Recent Posts

Why Android Owns Smartphone Growth

David H Deans
As the worldwide marketplace absorbed more low-cost smartphones for mobile internet access, a new era gained momentum in the Global Networked Economy. The dominant smartphone operating systems (OS), Google Android and Apple iOS, saw their combined market share swell to 96.4 percent for the quarter, leaving little space for competitors. Android was the primary driver with its vendor partners shipping a total of 255.3 million Android-based smartphones in 2Q14 -- that's up by an impressive 33.3 percent year-over-year.
Why Android Owns Smartphone Growth

Mobilizing Your Brand: 5 Tips Mobile Marketers Can't Forget

Lewis Robinson
In February of 2014, more Americans accessed the Internet through mobile smart devices than they did through conventional computers. This is the very first time that this has happened. Up until this year, mobile internet use has always been something of a secondary concern for marketers.
Mobilizing Your Brand: 5 Tips Mobile Marketers Can't Forget

The BlackBerry 10: Can It Reclaim the Business Market?

Deborah Sweeney
With the announcement of BlackBerry 10, many are wondering if the company can, once again, offer businesses something that no other phone can. BlackBerry has always offered a level of security that many businesses felt was worth investing in. Even if the phones were annoying and cumbersome, the fact that BlackBerry encrypted e-mails meant that company secrets were less likely to leak out.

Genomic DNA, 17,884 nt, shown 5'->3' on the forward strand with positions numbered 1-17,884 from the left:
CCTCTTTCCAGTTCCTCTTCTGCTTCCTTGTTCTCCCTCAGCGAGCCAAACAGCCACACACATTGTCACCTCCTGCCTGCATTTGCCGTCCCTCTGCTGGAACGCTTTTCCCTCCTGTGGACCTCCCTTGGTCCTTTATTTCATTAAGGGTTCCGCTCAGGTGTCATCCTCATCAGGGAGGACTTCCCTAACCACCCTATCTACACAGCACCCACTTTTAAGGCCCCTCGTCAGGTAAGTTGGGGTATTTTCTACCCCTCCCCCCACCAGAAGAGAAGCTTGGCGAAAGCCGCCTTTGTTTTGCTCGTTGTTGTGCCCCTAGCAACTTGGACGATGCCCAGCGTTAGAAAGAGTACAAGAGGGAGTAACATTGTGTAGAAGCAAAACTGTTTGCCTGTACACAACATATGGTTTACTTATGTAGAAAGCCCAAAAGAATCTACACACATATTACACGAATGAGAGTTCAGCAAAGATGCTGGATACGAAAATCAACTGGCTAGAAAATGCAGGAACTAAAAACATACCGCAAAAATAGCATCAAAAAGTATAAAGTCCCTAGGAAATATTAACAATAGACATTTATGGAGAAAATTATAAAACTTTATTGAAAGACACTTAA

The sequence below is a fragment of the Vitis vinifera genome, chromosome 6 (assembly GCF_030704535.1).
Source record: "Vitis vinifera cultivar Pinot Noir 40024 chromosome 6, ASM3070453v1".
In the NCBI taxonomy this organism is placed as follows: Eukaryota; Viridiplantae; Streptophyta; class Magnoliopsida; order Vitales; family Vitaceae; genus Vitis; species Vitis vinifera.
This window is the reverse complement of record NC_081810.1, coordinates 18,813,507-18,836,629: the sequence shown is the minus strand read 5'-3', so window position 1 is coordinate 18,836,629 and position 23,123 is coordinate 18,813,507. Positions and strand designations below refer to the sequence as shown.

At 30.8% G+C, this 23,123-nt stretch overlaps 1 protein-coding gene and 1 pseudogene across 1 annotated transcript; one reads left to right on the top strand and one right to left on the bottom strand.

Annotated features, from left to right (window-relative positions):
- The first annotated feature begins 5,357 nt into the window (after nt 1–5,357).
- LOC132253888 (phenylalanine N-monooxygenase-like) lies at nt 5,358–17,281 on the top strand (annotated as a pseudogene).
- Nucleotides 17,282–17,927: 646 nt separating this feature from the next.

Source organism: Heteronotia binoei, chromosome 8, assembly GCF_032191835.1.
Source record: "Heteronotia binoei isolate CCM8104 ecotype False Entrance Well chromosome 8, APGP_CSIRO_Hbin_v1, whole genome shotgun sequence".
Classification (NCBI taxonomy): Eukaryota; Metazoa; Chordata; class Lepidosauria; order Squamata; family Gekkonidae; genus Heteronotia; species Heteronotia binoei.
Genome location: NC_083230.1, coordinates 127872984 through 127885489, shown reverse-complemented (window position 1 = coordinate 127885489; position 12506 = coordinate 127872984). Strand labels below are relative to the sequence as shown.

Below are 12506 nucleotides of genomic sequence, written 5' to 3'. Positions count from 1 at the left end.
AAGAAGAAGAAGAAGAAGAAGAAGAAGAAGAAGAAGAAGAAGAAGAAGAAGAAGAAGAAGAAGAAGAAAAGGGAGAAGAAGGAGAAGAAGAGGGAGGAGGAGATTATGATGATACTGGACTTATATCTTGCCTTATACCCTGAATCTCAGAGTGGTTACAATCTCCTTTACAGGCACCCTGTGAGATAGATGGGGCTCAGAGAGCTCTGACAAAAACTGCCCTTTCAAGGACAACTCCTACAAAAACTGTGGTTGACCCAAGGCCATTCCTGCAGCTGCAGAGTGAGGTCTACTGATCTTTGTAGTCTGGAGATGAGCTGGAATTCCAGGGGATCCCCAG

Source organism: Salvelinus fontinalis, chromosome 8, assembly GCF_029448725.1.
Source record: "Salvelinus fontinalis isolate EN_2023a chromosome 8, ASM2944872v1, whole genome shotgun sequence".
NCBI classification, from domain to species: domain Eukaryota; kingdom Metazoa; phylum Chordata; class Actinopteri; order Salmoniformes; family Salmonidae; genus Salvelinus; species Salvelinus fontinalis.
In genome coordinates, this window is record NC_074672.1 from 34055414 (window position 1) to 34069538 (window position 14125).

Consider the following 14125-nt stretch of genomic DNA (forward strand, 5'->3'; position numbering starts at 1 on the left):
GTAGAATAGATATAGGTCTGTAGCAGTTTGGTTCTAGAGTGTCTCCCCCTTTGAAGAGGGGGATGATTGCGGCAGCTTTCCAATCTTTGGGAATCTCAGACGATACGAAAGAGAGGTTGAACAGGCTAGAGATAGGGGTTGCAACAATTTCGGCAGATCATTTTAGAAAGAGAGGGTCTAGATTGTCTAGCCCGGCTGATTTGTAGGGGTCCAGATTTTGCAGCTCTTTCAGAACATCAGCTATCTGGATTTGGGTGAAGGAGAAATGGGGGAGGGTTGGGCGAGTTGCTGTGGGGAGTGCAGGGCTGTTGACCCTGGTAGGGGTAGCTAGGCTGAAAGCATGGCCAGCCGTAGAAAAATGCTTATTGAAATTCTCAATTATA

The BlackBerry 10: Can It Reclaim the Business Market?

Mobile Content Revenue to Exceed $1 Billion by 2015

David H Deans
The fast growth of mobile video advertising revenues will mean changes in the revenue mix.
Mobile Content Revenue to Exceed $1 Billion by 2015

Smartphone Apps – Your Brand in Their Pockets

Alex Smith

Three Ways NFC Technology Will Create a Brand New Form of Social Media Engagement

George Guildford
"Near Field Communication technology enables smartphone users to gain instant access to digital data from another NFC enabled handset or NFC tag simply by placing or waving their phone next to the NFC tag. Much like scanning a QR code or connecting via Bluetooth, the tag then sends content automatically between the handset and the tag - be it a Foursquare-style check-in at a record store or access to an exclusive in-store promotion."

Smartphones, Tablets Change How We Use Social

jessicaschilling
What did you do this morning after your alarm went off - other than hit the snooze button? If you've got a smartphone, a new study says, there's about a one-in-three chance that you switched on your phone and loaded up an app. And if you're in that group, chances are also pretty good that you checked Twitter, Facebook or some other social networking app; 18 percent of those users, for example, logged onto Facebook before they got out from under the covers.

Putting Personal Choice into Enterprise IT

mfauscette
Both the bottom up employee grassroots efforts and the new top down CIO policy shift signal a change for IT in a much broader sense. Web 2.0 taught us that software and tech tools can be simple, elegant and mask complexity while increasing productivity and functionality. The IT shop of the future is one that continues to effectively manage risk and security but also empowers employees by enabling personal choice that will increase productivity and satisfaction.